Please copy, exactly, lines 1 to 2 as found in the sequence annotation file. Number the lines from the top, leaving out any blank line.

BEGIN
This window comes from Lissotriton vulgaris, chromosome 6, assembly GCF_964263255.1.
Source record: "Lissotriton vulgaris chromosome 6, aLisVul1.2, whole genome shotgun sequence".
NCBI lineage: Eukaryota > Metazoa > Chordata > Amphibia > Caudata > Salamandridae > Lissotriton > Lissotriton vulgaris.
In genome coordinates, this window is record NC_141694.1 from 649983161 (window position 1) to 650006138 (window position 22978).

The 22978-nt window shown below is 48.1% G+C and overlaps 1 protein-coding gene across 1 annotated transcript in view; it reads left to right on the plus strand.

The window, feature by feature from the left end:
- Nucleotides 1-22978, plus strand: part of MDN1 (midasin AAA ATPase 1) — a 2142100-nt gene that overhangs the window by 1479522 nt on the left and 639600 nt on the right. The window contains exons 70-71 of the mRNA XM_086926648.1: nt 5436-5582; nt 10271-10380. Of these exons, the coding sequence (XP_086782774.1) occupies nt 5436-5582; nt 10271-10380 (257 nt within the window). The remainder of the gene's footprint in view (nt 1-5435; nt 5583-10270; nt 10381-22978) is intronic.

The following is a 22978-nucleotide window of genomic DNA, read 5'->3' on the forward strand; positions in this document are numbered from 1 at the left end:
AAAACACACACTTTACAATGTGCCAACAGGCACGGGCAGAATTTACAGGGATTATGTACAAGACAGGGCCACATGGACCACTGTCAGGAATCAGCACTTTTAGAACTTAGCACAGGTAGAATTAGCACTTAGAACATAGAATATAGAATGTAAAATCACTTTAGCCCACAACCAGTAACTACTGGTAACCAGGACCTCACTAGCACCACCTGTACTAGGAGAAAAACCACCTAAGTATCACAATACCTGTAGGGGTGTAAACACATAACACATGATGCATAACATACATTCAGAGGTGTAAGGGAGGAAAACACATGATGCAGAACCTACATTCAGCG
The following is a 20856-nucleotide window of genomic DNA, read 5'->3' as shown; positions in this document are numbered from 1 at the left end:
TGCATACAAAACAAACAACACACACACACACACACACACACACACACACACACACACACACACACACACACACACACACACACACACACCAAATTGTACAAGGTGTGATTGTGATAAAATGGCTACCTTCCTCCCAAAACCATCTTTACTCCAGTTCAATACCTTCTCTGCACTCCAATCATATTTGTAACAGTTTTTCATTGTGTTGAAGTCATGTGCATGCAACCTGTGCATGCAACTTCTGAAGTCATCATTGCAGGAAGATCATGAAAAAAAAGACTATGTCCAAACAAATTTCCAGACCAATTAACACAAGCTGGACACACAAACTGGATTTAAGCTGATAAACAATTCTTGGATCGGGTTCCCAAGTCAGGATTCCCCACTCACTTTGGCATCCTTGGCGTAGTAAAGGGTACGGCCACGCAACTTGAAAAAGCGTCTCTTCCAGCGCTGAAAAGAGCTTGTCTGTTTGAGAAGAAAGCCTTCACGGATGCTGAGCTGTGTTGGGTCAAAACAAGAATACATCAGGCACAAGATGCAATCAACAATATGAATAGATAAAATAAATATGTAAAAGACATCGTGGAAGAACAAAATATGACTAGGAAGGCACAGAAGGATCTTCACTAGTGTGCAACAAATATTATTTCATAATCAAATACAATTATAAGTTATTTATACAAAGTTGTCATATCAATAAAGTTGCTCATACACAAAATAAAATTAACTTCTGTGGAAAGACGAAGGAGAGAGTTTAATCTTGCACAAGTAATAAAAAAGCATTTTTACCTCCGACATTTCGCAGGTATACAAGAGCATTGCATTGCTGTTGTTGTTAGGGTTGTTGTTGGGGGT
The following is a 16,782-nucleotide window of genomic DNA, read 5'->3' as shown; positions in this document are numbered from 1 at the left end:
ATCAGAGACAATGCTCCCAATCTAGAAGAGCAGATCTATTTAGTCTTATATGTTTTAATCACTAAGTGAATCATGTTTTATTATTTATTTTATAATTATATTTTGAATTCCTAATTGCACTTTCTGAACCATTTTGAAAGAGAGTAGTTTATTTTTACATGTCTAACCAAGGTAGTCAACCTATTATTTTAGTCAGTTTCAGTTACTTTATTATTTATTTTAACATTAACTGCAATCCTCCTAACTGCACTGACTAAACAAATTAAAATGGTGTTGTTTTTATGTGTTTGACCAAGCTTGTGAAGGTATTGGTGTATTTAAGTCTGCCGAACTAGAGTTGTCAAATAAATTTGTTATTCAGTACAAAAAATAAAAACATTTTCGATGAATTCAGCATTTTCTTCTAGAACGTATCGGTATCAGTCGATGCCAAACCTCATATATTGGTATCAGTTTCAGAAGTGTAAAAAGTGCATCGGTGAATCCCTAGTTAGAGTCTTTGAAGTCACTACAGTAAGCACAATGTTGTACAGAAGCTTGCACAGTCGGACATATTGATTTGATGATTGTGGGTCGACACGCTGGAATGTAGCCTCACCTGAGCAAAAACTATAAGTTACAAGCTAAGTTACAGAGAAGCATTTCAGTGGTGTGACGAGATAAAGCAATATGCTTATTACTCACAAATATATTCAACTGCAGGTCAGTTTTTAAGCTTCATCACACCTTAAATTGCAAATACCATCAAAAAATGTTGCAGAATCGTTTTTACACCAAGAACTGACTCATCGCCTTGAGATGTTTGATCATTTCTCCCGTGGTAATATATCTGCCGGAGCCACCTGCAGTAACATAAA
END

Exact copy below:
This window comes from Lissotriton vulgaris, chromosome 6, assembly GCF_964263255.1.
Source record: "Lissotriton vulgaris chromosome 6, aLisVul1.2, whole genome shotgun sequence".